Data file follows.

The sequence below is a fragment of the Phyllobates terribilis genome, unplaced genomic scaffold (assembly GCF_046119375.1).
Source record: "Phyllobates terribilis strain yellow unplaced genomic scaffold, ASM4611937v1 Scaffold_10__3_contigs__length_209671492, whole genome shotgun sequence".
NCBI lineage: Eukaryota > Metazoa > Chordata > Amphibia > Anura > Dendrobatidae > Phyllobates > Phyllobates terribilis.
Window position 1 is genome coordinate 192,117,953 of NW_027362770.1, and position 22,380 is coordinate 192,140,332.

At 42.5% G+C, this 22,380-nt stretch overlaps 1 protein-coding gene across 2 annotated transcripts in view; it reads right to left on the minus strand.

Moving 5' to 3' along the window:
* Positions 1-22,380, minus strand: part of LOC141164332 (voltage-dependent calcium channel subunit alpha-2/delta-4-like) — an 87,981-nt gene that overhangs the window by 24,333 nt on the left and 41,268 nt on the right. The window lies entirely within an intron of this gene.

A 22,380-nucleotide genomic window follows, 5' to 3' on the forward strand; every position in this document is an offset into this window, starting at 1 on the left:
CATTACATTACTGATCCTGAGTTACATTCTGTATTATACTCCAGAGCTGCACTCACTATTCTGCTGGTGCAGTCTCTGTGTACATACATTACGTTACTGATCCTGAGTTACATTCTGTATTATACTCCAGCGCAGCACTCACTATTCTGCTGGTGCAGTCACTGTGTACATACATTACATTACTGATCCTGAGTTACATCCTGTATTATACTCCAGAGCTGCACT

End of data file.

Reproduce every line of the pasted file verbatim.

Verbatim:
The sequence below is a fragment of the Phyllobates terribilis genome, unplaced genomic scaffold (assembly GCF_046119375.1).
Source record: "Phyllobates terribilis strain yellow unplaced genomic scaffold, ASM4611937v1 Scaffold_10__3_contigs__length_209671492, whole genome shotgun sequence".
NCBI lineage: Eukaryota > Metazoa > Chordata > Amphibia > Anura > Dendrobatidae > Phyllobates > Phyllobates terribilis.
Window position 1 is genome coordinate 192,117,953 of NW_027362770.1, and position 22,380 is coordinate 192,140,332.

At 42.5% G+C, this 22,380-nt stretch overlaps 1 protein-coding gene across 2 annotated transcripts in view; it reads right to left on the minus strand.

Moving 5' to 3' along the window:
* Positions 1-22,380, minus strand: part of LOC141164332 (voltage-dependent calcium channel subunit alpha-2/delta-4-like) — an 87,981-nt gene that overhangs the window by 24,333 nt on the left and 41,268 nt on the right. The window lies entirely within an intron of this gene.

A 22,380-nucleotide genomic window follows, 5' to 3' on the forward strand; every position in this document is an offset into this window, starting at 1 on the left:
CATTACATTACTGATCCTGAGTTACATTCTGTATTATACTCCAGAGCTGCACTCACTATTCTGCTGGTGCAGTCTCTGTGTACATACATTACGTTACTGATCCTGAGTTACATTCTGTATTATACTCCAGCGCAGCACTCACTATTCTGCTGGTGCAGTCACTGTGTACATACATTACATTACTGATCCTGAGTTACATCCTGTATTATACTCCAGAGCTGCACT